I’d say it was rather loosely worded, since it doesn’t prohibit reselling per se. This means you’d have questions around why the wine was purchased and why it was being sold.
I’d also suggest the prohibition should be in the terms of trading, as well as the Rules.
There is somewhere a comment to the effect that “if circumstances change”, wines can be sold, though I can’t see that this would apply to something so clearly being flipped. There’s a FAQ answer on auctions here -
I have in the past bought a couple of cases that were lying at the Society but sent to the auctioneers. One was a mature Alsace riesling. The other was a Burgundy that had gone into closed-down mode. I happened to know the original cost of the burg. as I had actually bought some, so I assume the original owner had bought a bit over-enthusiastically for their drinking rate, and in any event I paid less than the original offer price. I’ve no idea about the original Alsace price.
But I think the point is that it is against Society policy to buy a wine to resell, but that is not a blanket ban on re-selling your purchases.
No doubt but how does TWS prove it was one or the other?
But has it? You don’t know the circumstances of the seller.
If they were in those circumstances they could offer it back to TWS, as it is in reserves, or to the secondary market at a non exploitative price. The original case price was £210.
I assume it’s a fall-back position where they reserve the right to take action against people who appear to be doing this, perhaps repetitively. I have been party to discussions elsewhere on the subject - not necessarily anything to do with TWS specifically but merchants in general - who are trying to offer their customers a good deal. Flipping (buying to sell at a short-term profit) engenders very bad feeling anongst those who genuinely might have appreciated this chance to try something special, but have had that opportunity snatched away from them. It’s a regular occurrence, sadly.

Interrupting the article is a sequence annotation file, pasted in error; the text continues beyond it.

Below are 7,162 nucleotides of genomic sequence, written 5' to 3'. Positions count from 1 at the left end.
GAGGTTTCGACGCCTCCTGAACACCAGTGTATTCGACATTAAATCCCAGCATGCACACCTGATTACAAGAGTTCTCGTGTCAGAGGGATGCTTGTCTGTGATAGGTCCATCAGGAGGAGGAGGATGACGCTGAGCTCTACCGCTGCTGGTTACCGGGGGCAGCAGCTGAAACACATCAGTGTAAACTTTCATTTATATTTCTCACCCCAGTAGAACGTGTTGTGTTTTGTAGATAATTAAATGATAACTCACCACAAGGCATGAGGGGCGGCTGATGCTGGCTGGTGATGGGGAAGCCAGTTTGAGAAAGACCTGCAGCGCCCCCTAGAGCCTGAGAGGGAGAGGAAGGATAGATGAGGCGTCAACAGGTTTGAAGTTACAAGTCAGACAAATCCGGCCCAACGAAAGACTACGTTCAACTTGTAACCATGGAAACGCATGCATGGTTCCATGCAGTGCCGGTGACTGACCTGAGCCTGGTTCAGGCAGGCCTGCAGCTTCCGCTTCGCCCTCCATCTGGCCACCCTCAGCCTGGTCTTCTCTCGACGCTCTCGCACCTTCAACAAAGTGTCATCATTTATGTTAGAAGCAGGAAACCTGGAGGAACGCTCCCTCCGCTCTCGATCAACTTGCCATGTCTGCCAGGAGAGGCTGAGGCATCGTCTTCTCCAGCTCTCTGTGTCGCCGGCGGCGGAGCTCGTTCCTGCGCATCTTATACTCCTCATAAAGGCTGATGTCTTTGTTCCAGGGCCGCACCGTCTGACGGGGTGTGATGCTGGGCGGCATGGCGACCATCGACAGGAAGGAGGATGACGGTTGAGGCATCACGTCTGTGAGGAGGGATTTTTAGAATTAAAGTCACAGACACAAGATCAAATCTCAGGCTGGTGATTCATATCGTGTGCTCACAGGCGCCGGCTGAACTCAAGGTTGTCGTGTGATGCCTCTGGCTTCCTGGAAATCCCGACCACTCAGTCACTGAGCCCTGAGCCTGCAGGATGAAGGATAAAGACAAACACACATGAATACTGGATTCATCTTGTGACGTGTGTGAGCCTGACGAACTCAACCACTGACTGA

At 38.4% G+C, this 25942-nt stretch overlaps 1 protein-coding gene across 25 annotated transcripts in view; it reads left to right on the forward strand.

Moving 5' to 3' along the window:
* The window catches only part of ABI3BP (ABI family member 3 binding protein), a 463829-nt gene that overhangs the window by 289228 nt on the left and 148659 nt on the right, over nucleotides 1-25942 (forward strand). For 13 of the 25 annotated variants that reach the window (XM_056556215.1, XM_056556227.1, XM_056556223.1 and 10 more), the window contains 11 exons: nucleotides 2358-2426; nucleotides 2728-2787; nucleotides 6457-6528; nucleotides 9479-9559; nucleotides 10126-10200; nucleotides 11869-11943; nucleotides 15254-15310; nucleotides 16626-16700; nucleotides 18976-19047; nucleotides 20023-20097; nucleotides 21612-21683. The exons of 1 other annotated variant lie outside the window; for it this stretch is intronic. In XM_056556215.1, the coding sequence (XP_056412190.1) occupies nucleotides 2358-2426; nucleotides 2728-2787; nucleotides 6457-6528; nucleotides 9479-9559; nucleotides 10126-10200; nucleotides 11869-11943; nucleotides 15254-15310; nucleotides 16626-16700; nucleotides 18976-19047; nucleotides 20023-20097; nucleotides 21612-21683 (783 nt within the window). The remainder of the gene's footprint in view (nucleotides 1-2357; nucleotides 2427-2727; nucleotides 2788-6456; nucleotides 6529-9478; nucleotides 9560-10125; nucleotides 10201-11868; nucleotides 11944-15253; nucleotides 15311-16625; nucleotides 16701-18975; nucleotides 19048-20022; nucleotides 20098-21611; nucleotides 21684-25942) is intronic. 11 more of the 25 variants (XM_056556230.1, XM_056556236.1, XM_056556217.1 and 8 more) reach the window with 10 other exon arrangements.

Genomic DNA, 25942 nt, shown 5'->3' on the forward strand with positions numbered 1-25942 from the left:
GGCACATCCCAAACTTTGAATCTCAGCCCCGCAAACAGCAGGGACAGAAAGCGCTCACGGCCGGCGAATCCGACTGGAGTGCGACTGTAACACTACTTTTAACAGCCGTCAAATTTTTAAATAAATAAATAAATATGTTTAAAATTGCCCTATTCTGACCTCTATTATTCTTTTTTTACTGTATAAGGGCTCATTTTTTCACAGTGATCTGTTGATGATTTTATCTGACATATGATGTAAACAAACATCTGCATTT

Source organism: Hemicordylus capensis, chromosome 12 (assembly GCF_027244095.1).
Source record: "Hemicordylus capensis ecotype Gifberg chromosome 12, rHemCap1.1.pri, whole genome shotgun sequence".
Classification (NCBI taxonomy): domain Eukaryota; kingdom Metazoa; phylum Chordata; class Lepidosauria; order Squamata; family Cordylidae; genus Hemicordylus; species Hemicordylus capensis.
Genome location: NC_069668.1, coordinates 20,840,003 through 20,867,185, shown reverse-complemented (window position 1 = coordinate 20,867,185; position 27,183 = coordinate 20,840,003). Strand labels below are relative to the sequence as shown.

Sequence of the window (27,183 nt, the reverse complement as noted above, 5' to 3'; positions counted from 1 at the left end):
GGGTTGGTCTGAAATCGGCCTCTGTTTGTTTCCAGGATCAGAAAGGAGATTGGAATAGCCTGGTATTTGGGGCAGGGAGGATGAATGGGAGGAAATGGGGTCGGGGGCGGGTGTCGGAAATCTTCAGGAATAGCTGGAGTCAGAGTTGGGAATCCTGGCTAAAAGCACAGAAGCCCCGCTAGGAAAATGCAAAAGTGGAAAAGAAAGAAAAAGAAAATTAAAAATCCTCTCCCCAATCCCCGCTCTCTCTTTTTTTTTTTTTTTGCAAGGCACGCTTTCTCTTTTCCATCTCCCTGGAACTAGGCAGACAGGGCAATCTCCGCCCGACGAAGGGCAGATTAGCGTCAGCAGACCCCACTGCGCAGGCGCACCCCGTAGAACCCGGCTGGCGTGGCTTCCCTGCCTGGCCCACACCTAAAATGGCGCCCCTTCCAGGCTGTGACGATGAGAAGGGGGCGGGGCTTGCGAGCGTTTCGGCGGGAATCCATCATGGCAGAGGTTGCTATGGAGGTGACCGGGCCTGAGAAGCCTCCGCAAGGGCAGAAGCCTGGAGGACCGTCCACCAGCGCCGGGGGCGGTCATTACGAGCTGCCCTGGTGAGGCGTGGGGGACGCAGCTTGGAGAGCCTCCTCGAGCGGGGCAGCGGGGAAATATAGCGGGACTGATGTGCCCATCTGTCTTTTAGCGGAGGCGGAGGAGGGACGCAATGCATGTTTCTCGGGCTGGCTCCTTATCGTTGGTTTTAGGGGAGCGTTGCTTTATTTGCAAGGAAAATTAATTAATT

Indeed I don’t, but I am speaking probabalistically. Perhaps I should have inserted the words “very probably” in there to be clear. But realistically, these wines were offered - what was it - only four weeks ago originally?
The most charitable explanation is they bought it EP where it was 160 for 6. But yes, unlikely and an even more eye-opening profit.
I don’t think in law they could make it stand up, I have in the past seen similar clauses in retail purchases but though they could disbar or whatever from the Society there is nothing they could do about the reselling, the goods belong to you and have been paid for.
Even supermarkets are aware of when they have their 25% off on plus discount that outside traders, ie restaurants will come in and buy the best wines for resale, this happened with the Perrins CNDP at Sainsburys recently, their only recourse was to put a maximum bottle purchase on , but of course you simply send in multiple buyers , always a difficult area to police.
I think that’s probably right, @cerberus. They could certainly take a view on what they were prepared to sell such a member in future though, and possibly contemplate more stringent measures.
Though that is ultimately up to the society, but I hope they would listen to the views of all members.
Well there is a system for expulsion which involves appearing before the committee, which seems a bit heavy handed. I wonder what else the rules allow.